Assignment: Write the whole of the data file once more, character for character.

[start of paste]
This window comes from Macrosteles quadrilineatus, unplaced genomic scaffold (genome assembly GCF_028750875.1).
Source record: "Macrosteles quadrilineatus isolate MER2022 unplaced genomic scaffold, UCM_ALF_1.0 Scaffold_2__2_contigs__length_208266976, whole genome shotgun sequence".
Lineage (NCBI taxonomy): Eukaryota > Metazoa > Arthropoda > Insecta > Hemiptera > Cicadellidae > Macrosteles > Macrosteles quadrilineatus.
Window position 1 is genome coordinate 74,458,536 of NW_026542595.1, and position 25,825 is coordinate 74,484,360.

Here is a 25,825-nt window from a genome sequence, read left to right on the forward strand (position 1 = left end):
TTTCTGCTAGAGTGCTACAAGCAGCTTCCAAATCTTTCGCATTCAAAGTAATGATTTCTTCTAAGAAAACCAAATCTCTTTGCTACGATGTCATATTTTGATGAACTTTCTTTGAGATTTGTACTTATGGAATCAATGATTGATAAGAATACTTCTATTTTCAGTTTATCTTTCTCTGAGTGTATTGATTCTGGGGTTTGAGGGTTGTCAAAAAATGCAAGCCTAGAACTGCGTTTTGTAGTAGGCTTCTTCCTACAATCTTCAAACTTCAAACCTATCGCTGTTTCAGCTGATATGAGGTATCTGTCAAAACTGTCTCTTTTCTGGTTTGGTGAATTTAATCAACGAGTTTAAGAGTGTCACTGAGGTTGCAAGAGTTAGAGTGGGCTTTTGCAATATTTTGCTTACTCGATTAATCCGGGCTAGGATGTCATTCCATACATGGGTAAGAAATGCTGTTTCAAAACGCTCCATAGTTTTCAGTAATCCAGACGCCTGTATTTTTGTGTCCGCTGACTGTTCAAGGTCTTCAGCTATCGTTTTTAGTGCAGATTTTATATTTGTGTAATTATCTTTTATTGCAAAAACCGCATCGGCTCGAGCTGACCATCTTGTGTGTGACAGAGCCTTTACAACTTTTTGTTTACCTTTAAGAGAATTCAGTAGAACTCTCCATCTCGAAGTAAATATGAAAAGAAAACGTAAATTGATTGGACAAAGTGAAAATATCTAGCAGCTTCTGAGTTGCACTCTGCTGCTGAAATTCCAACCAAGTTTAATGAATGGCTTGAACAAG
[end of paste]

This window comes from Macrosteles quadrilineatus, unplaced genomic scaffold (genome assembly GCF_028750875.1).
Source record: "Macrosteles quadrilineatus isolate MER2022 unplaced genomic scaffold, UCM_ALF_1.0 Scaffold_2__2_contigs__length_208266976, whole genome shotgun sequence".
Lineage (NCBI taxonomy): Eukaryota > Metazoa > Arthropoda > Insecta > Hemiptera > Cicadellidae > Macrosteles > Macrosteles quadrilineatus.
Window position 1 is genome coordinate 74,458,536 of NW_026542595.1, and position 25,825 is coordinate 74,484,360.

Here is a 25,825-nt window from a genome sequence, read left to right on the forward strand (position 1 = left end):
TTTCTGCTAGAGTGCTACAAGCAGCTTCCAAATCTTTCGCATTCAAAGTAATGATTTCTTCTAAGAAAACCAAATCTCTTTGCTACGATGTCATATTTTGATGAACTTTCTTTGAGATTTGTACTTATGGAATCAATGATTGATAAGAATACTTCTATTTTCAGTTTATCTTTCTCTGAGTGTATTGATTCTGGGGTTTGAGGGTTGTCAAAAAATGCAAGCCTAGAACTGCGTTTTGTAGTAGGCTTCTTCCTACAATCTTCAAACTTCAAACCTATCGCTGTTTCAGCTGATATGAGGTATCTGTCAAAACTGTCTCTTTTCTGGTTTGGTGAATTTAATCAACGAGTTTAAGAGTGTCACTGAGGTTGCAAGAGTTAGAGTGGGCTTTTGCAATATTTTGCTTACTCGATTAATCCGGGCTAGGATGTCATTCCATACATGGGTAAGAAATGCTGTTTCAAAACGCTCCATAGTTTTCAGTAATCCAGACGCCTGTATTTTTGTGTCCGCTGACTGTTCAAGGTCTTCAGCTATCGTTTTTAGTGCAGATTTTATATTTGTGTAATTATCTTTTATTGCAAAAACCGCATCGGCTCGAGCTGACCATCTTGTGTGTGACAGAGCCTTTACAACTTTTTGTTTACCTTTAAGAGAATTCAGTAGAACTCTCCATCTCGAAGTAAATATGAAAAGAAAACGTAAATTGATTGGACAAAGTGAAAATATCTAGCAGCTTCTGAGTTGCACTCTGCTGCTGAAATTCCAACCAAGTTTAATGAATGGCTTGAACAAG